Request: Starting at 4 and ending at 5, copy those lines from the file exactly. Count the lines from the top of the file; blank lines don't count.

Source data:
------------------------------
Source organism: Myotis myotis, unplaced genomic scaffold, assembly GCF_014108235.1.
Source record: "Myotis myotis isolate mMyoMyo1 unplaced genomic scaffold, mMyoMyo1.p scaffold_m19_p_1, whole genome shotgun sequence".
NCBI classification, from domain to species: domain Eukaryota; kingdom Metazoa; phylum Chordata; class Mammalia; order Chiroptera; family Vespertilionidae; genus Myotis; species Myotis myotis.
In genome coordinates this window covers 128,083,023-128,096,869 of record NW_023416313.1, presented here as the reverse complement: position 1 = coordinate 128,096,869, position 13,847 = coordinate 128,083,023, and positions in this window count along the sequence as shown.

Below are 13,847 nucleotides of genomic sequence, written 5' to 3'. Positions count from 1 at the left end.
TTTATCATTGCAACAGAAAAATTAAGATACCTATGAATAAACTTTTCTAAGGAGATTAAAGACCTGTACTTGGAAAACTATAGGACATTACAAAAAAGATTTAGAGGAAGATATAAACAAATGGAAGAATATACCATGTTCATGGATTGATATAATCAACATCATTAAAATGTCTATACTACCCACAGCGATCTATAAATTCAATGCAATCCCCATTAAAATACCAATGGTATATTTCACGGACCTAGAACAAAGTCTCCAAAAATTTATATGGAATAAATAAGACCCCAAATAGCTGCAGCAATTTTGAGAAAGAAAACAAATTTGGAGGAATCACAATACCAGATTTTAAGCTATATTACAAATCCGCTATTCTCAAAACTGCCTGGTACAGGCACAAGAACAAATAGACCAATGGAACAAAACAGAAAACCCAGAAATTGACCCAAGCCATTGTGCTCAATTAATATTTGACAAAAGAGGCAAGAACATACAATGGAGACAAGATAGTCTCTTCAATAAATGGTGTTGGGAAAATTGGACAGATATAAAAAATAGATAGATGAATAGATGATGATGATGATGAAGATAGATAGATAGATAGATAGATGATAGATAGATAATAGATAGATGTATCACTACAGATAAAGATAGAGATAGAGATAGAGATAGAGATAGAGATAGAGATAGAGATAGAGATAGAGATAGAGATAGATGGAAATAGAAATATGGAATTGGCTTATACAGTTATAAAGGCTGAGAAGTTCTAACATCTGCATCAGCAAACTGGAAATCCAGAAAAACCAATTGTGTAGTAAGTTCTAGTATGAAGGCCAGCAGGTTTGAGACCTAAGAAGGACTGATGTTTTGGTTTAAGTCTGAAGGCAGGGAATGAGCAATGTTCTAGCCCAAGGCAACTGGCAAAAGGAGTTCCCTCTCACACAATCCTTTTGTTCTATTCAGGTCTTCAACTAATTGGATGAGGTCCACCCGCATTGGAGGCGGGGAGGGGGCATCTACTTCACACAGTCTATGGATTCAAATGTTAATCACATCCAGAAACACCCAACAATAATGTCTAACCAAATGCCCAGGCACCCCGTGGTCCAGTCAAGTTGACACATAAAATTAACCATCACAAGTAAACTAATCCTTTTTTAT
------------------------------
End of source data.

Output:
In genome coordinates this window covers 128,083,023-128,096,869 of record NW_023416313.1, presented here as the reverse complement: position 1 = coordinate 128,096,869, position 13,847 = coordinate 128,083,023, and positions in this window count along the sequence as shown.

Below are 13,847 nucleotides of genomic sequence, written 5' to 3'. Positions count from 1 at the left end.